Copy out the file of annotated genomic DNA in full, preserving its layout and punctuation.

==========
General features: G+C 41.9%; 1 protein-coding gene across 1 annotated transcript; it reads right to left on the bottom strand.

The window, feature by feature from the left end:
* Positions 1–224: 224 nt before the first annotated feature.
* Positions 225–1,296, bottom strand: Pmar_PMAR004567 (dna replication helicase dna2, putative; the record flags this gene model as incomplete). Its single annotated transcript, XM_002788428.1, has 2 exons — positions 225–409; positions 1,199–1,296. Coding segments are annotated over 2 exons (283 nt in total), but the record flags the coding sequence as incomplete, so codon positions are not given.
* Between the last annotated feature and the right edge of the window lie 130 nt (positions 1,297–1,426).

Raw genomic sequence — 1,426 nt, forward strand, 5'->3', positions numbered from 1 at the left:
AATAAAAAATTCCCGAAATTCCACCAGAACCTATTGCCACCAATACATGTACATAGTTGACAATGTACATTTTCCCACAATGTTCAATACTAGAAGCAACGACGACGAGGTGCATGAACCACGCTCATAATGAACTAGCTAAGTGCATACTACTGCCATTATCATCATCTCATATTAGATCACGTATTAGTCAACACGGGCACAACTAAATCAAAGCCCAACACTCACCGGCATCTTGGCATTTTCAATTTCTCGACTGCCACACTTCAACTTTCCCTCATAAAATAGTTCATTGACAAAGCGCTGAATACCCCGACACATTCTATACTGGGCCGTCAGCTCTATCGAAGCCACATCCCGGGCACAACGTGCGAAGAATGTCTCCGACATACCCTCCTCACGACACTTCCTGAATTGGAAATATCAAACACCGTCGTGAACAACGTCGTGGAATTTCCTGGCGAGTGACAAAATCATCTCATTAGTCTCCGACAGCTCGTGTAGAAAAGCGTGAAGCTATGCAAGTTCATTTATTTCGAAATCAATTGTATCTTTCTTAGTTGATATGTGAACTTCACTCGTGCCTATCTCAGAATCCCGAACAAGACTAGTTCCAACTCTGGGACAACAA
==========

General features: G+C 41.9%; 1 protein-coding gene across 1 annotated transcript; it reads right to left on the bottom strand.

The window, feature by feature from the left end:
* Positions 1–224: 224 nt before the first annotated feature.
* Positions 225–1,296, bottom strand: Pmar_PMAR004567 (dna replication helicase dna2, putative; the record flags this gene model as incomplete). Its single annotated transcript, XM_002788428.1, has 2 exons — positions 225–409; positions 1,199–1,296. Coding segments are annotated over 2 exons (283 nt in total), but the record flags the coding sequence as incomplete, so codon positions are not given.
* Between the last annotated feature and the right edge of the window lie 130 nt (positions 1,297–1,426).

Raw genomic sequence — 1,426 nt, forward strand, 5'->3', positions numbered from 1 at the left:
AATAAAAAATTCCCGAAATTCCACCAGAACCTATTGCCACCAATACATGTACATAGTTGACAATGTACATTTTCCCACAATGTTCAATACTAGAAGCAACGACGACGAGGTGCATGAACCACGCTCATAATGAACTAGCTAAGTGCATACTACTGCCATTATCATCATCTCATATTAGATCACGTATTAGTCAACACGGGCACAACTAAATCAAAGCCCAACACTCACCGGCATCTTGGCATTTTCAATTTCTCGACTGCCACACTTCAACTTTCCCTCATAAAATAGTTCATTGACAAAGCGCTGAATACCCCGACACATTCTATACTGGGCCGTCAGCTCTATCGAAGCCACATCCCGGGCACAACGTGCGAAGAATGTCTCCGACATACCCTCCTCACGACACTTCCTGAATTGGAAATATCAAACACCGTCGTGAACAACGTCGTGGAATTTCCTGGCGAGTGACAAAATCATCTCATTAGTCTCCGACAGCTCGTGTAGAAAAGCGTGAAGCTATGCAAGTTCATTTATTTCGAAATCAATTGTATCTTTCTTAGTTGATATGTGAACTTCACTCGTGCCTATCTCAGAATCCCGAACAAGACTAGTTCCAACTCTGGGACAACAA